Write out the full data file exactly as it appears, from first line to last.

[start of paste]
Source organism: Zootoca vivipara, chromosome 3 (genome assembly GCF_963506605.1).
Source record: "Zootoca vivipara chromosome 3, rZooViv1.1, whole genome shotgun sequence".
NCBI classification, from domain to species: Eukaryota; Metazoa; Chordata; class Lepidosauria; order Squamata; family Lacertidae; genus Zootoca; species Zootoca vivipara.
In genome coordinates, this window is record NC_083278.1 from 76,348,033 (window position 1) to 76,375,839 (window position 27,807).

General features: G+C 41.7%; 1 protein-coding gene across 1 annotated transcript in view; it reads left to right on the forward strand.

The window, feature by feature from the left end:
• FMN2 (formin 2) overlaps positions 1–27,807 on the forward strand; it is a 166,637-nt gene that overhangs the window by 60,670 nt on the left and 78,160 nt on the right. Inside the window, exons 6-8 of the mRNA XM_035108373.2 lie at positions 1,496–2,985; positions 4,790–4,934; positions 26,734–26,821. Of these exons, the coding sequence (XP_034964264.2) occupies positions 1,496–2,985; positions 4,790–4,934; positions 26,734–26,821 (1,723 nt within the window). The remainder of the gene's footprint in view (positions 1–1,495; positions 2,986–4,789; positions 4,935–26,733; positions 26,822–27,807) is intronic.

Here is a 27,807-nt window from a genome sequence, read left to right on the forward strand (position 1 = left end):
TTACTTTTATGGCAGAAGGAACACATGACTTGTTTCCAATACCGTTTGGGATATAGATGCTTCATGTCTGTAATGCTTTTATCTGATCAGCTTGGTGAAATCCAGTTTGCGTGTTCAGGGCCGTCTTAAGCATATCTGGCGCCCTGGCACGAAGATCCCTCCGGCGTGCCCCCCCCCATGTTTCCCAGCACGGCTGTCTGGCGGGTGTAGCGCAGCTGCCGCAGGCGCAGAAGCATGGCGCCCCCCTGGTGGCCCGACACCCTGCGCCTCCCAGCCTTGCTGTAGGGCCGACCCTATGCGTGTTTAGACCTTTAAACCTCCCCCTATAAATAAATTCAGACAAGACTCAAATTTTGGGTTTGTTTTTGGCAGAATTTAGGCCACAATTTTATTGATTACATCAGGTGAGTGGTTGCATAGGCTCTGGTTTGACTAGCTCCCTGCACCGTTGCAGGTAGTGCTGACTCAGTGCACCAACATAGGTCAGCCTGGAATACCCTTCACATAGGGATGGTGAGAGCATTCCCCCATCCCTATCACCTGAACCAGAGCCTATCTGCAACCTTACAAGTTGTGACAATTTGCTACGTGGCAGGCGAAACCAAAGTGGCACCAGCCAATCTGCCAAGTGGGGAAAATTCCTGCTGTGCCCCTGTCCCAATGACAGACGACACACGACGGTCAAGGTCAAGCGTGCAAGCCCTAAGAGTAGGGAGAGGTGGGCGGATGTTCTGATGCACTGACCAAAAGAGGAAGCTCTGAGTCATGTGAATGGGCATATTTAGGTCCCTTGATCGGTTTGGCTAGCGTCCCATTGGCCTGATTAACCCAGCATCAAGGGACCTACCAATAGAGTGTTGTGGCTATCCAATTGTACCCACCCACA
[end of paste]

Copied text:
Source organism: Zootoca vivipara, chromosome 3 (genome assembly GCF_963506605.1).
Source record: "Zootoca vivipara chromosome 3, rZooViv1.1, whole genome shotgun sequence".
NCBI classification, from domain to species: Eukaryota; Metazoa; Chordata; class Lepidosauria; order Squamata; family Lacertidae; genus Zootoca; species Zootoca vivipara.
In genome coordinates, this window is record NC_083278.1 from 76,348,033 (window position 1) to 76,375,839 (window position 27,807).

General features: G+C 41.7%; 1 protein-coding gene across 1 annotated transcript in view; it reads left to right on the forward strand.

The window, feature by feature from the left end:
• FMN2 (formin 2) overlaps positions 1–27,807 on the forward strand; it is a 166,637-nt gene that overhangs the window by 60,670 nt on the left and 78,160 nt on the right. Inside the window, exons 6-8 of the mRNA XM_035108373.2 lie at positions 1,496–2,985; positions 4,790–4,934; positions 26,734–26,821. Of these exons, the coding sequence (XP_034964264.2) occupies positions 1,496–2,985; positions 4,790–4,934; positions 26,734–26,821 (1,723 nt within the window). The remainder of the gene's footprint in view (positions 1–1,495; positions 2,986–4,789; positions 4,935–26,733; positions 26,822–27,807) is intronic.

Here is a 27,807-nt window from a genome sequence, read left to right on the forward strand (position 1 = left end):
TTACTTTTATGGCAGAAGGAACACATGACTTGTTTCCAATACCGTTTGGGATATAGATGCTTCATGTCTGTAATGCTTTTATCTGATCAGCTTGGTGAAATCCAGTTTGCGTGTTCAGGGCCGTCTTAAGCATATCTGGCGCCCTGGCACGAAGATCCCTCCGGCGTGCCCCCCCCCATGTTTCCCAGCACGGCTGTCTGGCGGGTGTAGCGCAGCTGCCGCAGGCGCAGAAGCATGGCGCCCCCCTGGTGGCCCGACACCCTGCGCCTCCCAGCCTTGCTGTAGGGCCGACCCTATGCGTGTTTAGACCTTTAAACCTCCCCCTATAAATAAATTCAGACAAGACTCAAATTTTGGGTTTGTTTTTGGCAGAATTTAGGCCACAATTTTATTGATTACATCAGGTGAGTGGTTGCATAGGCTCTGGTTTGACTAGCTCCCTGCACCGTTGCAGGTAGTGCTGACTCAGTGCACCAACATAGGTCAGCCTGGAATACCCTTCACATAGGGATGGTGAGAGCATTCCCCCATCCCTATCACCTGAACCAGAGCCTATCTGCAACCTTACAAGTTGTGACAATTTGCTACGTGGCAGGCGAAACCAAAGTGGCACCAGCCAATCTGCCAAGTGGGGAAAATTCCTGCTGTGCCCCTGTCCCAATGACAGACGACACACGACGGTCAAGGTCAAGCGTGCAAGCCCTAAGAGTAGGGAGAGGTGGGCGGATGTTCTGATGCACTGACCAAAAGAGGAAGCTCTGAGTCATGTGAATGGGCATATTTAGGTCCCTTGATCGGTTTGGCTAGCGTCCCATTGGCCTGATTAACCCAGCATCAAGGGACCTACCAATAGAGTGTTGTGGCTATCCAATTGTACCCACCCACA